Survive winter with arthritis

winter

If it hasn’t arrived where you live yet, rest assured that winter is on it’s way, and that can be bad news for people suffering from arthritis!

Science hasn’t really come up with a reason why the cold weather can make arthritis joint pain and stiffness worse, but there are a few possible explanations.  A fall in barometric pressure, which often occurs as a cold front sweeps its way in, can cause joints to expand, which may result in pain.  Also low temperatures may increase the thickness of the synovial fluid that acts as the joints’s shock absorber, which makes joints stiffer and more sensitive to pain.  It is thought that the pain receptors become more sensitive during the winter months and that the cold reduces the blood circulation to the fingers and toes, which exacerbates arthritis pain.

So we know why arthritis flares up in the winter months, but how do you manage arthritis pain during this time?  The good news is you don’t have to hibernate to help ease arthritis pain!

Here is some advice on how to help manage arthritis pain during the winter months.

Keep warm – Sounds obvious but heat really helps stiff joints.  It boosts blood flow to help flush out pain-producing chemicals and stimulates receptors in the skin that improve pain tolerance.  Warmth also relaxes muscles helping to reduce spasms and stiffness.

Stay active – Not surprisingly, people tend to move less in winter and many people with arthritis have significant pain and fatigue, which makes exercising challenging to begin with, however avoiding exercise because you are worried it will make your arthritis worse is a big misconception, in fact physical activity helps to ease pain, increase strength and flexibility and even boosts energy levels.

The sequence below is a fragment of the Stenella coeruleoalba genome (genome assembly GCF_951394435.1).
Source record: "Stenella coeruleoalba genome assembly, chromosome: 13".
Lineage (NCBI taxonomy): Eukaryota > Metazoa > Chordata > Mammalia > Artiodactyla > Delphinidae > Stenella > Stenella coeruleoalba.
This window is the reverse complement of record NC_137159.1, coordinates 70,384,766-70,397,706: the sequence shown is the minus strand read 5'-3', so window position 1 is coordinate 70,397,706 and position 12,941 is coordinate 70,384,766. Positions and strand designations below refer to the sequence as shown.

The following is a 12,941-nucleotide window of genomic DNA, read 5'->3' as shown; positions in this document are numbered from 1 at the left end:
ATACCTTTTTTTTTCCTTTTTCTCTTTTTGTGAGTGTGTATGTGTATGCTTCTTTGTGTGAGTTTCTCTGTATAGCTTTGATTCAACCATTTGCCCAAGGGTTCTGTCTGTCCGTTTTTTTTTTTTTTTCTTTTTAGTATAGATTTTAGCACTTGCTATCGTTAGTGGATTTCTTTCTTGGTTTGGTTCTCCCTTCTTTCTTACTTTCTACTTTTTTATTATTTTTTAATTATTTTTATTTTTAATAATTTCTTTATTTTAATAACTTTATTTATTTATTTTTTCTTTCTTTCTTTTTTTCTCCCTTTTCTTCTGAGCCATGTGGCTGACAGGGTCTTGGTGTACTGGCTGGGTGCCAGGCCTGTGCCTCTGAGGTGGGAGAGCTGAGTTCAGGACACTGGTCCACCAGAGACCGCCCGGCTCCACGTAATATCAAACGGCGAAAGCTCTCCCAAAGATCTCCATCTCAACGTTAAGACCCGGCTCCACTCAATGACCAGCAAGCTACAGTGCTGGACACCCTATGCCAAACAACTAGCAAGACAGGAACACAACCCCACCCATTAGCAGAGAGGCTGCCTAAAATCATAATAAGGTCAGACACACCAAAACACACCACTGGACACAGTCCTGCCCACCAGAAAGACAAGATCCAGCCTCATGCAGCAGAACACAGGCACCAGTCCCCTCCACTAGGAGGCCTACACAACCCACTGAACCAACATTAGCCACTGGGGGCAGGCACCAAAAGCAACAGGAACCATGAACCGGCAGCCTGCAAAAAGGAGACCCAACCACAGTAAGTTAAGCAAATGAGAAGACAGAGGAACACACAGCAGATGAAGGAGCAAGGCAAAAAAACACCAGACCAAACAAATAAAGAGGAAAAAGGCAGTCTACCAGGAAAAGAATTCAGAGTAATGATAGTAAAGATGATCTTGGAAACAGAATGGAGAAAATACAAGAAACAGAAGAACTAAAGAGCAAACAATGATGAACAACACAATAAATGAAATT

Dress appropriately – Try dressing in layers which can provide more warmth than a single heavy item.  Something made of lightweight wool is a good choice for the layer that’s next to your skin- it will trap warm, dry air so it will keep you nice and toasty!  A vest is also a good idea, by insulating your core, warmer blood is continually sent out to the body’s extremities.

Eat fatty fish – Fish such as mackerel, tuna and salmon are packed full of vitamin D.  It can be difficult to enough to get  vitamin D during the winter months.  It is produced when bare skin is exposed to sunlight, and even though the body can store levels of vitamin D throughout the seasons, research shows people are often deficient in the winter.

This can be really bad news for people suffering from inflammatory arthritis, as studies have shown that lower vitamin d levels are associated with sensitivity to pain.

Invest in compression gloves – Putting on accessories like hats, scarves, boots and gloves is really important as the majority of heat is lost from the body’s extremities. You might want to try out a pair of thermal compression gloves, they vary in style but some will emit or help trap heat to provide a warming sensation as well as providing compression to reduce swelling.  Most styles are fingerless, which makes them unsuitable for outdoors unless you slip another pair of gloves on over them.  Also mittens tend to be warmer than gloves because fingers generate more heat when they are not separated from each other .

Should you require any further information or would like to speak to a member of our team, please contact us on Hitchin 01462 420077 or Luton 01582 579687 alternatively e-mail us on hitchin@healesclinics.com or luton@healesclinics.com


Peter Heale Chiropractor in Hitchin and LutonFrom the team at Heale's Chiropractic Clinics
Over 30 years of helping people in Hitchin and Luton and the surrounding areas of Hertfordshire and Bedfordshire

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